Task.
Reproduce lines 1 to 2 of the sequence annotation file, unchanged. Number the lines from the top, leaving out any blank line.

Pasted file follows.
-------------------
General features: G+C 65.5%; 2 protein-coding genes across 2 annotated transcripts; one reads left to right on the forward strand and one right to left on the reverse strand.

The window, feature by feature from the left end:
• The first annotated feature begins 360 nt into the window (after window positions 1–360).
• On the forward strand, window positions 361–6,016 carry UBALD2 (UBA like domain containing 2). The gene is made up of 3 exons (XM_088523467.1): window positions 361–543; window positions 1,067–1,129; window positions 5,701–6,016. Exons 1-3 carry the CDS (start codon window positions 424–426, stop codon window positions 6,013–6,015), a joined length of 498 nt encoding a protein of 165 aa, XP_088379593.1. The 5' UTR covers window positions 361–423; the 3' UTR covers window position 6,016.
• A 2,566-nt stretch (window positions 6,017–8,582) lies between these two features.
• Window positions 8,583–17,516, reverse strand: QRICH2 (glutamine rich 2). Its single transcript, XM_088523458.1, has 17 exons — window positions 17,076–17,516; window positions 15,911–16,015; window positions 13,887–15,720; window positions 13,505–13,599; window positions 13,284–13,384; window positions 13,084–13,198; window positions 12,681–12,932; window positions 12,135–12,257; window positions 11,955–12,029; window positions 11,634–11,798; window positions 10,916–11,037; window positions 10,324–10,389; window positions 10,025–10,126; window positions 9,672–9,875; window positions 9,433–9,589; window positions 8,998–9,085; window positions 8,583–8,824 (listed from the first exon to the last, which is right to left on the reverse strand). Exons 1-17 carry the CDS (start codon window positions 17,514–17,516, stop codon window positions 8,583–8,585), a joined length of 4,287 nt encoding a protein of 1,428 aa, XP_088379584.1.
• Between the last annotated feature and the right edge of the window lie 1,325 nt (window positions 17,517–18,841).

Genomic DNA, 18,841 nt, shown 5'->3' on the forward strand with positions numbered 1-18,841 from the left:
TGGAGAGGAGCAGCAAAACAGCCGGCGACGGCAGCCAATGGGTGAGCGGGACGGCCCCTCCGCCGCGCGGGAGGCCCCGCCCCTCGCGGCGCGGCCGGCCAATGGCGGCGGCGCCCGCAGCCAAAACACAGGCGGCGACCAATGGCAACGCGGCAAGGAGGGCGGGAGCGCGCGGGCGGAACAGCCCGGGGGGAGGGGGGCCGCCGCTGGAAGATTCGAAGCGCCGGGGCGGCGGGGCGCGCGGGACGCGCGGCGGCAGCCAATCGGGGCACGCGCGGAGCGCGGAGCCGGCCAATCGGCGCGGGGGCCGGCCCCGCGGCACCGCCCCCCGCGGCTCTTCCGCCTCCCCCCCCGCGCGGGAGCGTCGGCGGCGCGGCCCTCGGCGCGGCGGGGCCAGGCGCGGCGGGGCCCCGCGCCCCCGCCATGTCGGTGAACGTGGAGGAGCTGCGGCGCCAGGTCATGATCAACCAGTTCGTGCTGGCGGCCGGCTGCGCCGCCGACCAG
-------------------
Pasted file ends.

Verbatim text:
General features: G+C 65.5%; 2 protein-coding genes across 2 annotated transcripts; one reads left to right on the forward strand and one right to left on the reverse strand.

The window, feature by feature from the left end: